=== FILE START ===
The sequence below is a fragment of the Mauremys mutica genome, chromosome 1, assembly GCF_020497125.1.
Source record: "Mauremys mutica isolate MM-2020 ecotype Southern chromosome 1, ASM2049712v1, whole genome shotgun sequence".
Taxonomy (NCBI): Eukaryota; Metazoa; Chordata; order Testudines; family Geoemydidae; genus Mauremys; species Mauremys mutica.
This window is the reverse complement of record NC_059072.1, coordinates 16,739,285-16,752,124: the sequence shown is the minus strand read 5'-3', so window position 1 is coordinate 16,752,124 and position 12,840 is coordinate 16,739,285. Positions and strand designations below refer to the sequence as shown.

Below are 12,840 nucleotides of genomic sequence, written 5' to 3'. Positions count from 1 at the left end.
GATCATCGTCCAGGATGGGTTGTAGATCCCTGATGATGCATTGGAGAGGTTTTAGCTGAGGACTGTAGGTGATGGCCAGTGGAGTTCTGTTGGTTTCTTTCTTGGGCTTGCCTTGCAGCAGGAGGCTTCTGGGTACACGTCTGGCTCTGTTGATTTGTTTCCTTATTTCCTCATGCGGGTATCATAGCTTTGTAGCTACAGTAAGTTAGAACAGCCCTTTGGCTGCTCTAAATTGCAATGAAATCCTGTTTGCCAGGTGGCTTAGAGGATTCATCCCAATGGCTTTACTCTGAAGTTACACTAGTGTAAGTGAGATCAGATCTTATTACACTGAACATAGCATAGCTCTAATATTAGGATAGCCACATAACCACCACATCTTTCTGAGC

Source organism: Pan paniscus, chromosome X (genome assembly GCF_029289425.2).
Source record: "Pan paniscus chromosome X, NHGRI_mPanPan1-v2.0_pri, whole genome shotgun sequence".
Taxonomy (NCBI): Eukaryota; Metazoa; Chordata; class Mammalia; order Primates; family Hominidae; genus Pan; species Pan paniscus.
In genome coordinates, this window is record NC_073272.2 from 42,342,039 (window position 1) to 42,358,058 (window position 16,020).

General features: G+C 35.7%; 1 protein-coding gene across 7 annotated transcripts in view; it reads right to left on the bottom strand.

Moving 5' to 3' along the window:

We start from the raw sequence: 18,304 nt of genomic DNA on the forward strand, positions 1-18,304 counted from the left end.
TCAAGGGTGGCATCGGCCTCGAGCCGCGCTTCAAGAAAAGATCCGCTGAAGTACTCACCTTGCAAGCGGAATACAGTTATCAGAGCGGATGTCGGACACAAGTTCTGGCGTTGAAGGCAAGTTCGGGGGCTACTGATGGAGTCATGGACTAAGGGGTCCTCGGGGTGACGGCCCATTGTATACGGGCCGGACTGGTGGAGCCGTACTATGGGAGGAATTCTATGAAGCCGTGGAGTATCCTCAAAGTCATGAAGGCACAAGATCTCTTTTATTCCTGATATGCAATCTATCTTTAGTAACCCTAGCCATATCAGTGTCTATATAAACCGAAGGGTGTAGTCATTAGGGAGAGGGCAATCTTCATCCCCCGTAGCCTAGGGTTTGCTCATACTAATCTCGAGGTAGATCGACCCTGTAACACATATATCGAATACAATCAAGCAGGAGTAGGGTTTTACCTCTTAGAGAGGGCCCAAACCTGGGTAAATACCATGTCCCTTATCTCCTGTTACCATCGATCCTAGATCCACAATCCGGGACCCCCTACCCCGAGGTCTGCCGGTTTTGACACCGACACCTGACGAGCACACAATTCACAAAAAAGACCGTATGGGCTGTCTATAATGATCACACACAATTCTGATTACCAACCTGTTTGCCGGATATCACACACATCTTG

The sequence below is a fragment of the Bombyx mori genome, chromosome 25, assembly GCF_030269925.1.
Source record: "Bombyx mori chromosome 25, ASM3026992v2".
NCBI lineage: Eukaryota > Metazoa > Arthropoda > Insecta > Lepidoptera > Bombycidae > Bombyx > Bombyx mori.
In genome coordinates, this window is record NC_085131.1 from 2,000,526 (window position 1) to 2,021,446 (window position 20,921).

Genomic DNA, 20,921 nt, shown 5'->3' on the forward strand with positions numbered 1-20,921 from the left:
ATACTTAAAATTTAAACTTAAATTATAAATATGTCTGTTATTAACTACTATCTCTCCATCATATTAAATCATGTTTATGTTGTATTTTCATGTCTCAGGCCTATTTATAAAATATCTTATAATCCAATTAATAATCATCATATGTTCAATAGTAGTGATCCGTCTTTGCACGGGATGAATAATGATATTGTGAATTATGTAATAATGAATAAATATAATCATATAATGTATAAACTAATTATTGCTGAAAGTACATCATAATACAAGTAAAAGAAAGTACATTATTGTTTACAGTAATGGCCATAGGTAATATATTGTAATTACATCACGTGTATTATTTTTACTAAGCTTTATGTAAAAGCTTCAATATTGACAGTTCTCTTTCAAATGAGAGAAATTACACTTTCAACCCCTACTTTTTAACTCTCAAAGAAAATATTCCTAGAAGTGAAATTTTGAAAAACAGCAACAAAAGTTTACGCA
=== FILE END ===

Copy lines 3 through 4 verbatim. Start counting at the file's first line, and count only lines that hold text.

Taxonomy (NCBI): Eukaryota; Metazoa; Chordata; order Testudines; family Geoemydidae; genus Mauremys; species Mauremys mutica.
This window is the reverse complement of record NC_059072.1, coordinates 16,739,285-16,752,124: the sequence shown is the minus strand read 5'-3', so window position 1 is coordinate 16,752,124 and position 12,840 is coordinate 16,739,285. Positions and strand designations below refer to the sequence as shown.